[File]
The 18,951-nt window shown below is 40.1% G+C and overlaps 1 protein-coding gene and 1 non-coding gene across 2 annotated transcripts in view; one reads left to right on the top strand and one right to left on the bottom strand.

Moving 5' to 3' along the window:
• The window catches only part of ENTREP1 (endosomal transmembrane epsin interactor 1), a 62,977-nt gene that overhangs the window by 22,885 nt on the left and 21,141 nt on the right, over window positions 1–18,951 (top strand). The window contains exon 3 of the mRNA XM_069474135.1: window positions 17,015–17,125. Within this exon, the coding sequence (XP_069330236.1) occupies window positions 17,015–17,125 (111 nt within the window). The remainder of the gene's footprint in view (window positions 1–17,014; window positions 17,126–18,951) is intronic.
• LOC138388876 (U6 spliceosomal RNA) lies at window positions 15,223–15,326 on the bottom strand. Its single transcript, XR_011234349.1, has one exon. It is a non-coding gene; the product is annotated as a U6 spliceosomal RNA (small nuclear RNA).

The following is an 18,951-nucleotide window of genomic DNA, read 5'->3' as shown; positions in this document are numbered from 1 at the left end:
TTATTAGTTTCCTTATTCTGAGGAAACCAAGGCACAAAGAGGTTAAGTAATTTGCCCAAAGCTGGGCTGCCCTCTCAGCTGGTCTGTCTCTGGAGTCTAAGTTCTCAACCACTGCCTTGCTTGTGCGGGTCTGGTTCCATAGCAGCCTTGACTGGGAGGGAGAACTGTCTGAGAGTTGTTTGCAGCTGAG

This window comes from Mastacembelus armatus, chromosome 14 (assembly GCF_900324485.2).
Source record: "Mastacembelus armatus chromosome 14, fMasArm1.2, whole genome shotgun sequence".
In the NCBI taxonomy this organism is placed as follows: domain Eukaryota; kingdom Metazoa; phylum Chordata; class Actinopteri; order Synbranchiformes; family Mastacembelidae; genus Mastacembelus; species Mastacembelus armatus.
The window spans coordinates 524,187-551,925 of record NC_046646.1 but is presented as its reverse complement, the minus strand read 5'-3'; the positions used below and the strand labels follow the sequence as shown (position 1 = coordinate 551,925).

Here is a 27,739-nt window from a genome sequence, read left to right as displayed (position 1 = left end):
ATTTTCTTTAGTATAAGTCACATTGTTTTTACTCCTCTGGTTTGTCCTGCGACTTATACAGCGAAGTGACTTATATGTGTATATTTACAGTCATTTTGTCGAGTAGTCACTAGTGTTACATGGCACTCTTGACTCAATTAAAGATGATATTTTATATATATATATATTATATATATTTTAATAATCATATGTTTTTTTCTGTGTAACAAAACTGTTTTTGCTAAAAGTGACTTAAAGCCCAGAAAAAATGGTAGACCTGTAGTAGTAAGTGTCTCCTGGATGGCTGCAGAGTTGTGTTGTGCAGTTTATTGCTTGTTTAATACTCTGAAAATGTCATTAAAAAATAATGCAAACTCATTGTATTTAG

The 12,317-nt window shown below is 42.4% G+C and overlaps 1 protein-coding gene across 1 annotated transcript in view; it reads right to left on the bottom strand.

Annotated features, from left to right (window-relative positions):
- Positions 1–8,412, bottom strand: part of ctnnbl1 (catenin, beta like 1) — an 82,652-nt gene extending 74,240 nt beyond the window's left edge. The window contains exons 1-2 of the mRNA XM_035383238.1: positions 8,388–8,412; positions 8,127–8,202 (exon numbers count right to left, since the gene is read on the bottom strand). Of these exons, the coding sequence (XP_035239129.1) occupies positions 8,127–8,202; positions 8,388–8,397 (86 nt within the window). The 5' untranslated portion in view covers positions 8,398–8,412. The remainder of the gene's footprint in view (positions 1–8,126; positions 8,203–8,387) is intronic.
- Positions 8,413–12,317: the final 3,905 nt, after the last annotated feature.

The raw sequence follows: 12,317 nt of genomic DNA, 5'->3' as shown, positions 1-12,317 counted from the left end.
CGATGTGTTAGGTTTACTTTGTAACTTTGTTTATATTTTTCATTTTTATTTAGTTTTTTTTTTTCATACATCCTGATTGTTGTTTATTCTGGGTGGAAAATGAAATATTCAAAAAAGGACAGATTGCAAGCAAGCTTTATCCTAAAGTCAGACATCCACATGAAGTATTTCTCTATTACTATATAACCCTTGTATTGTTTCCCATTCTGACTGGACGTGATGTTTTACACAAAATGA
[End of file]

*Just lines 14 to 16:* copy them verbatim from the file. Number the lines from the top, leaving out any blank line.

Annotated features, from left to right (window-relative positions):
- Positions 1–8,412, bottom strand: part of ctnnbl1 (catenin, beta like 1) — an 82,652-nt gene extending 74,240 nt beyond the window's left edge. The window contains exons 1-2 of the mRNA XM_035383238.1: positions 8,388–8,412; positions 8,127–8,202 (exon numbers count right to left, since the gene is read on the bottom strand). Of these exons, the coding sequence (XP_035239129.1) occupies positions 8,127–8,202; positions 8,388–8,397 (86 nt within the window). The 5' untranslated portion in view covers positions 8,398–8,412. The remainder of the gene's footprint in view (positions 1–8,126; positions 8,203–8,387) is intronic.
- Positions 8,413–12,317: the final 3,905 nt, after the last annotated feature.